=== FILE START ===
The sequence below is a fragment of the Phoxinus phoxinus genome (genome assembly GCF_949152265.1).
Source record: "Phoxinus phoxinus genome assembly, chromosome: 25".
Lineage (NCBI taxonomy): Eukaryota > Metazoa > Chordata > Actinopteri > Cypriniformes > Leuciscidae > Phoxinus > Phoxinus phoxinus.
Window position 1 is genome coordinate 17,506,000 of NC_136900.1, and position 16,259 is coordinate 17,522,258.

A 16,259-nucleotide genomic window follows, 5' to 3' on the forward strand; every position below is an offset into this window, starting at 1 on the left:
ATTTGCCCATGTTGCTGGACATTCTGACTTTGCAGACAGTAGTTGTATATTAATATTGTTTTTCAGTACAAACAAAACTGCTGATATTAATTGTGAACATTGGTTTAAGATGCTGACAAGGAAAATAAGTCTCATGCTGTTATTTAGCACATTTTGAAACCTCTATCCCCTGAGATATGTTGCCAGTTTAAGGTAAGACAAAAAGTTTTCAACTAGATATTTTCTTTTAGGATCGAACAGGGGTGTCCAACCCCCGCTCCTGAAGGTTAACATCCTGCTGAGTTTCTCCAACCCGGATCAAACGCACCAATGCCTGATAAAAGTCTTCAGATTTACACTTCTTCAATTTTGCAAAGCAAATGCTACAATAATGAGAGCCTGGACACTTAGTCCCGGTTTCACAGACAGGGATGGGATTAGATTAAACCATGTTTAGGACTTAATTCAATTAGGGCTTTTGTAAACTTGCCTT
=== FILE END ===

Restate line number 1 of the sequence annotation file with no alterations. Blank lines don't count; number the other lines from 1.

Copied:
The sequence below is a fragment of the Phoxinus phoxinus genome (genome assembly GCF_949152265.1).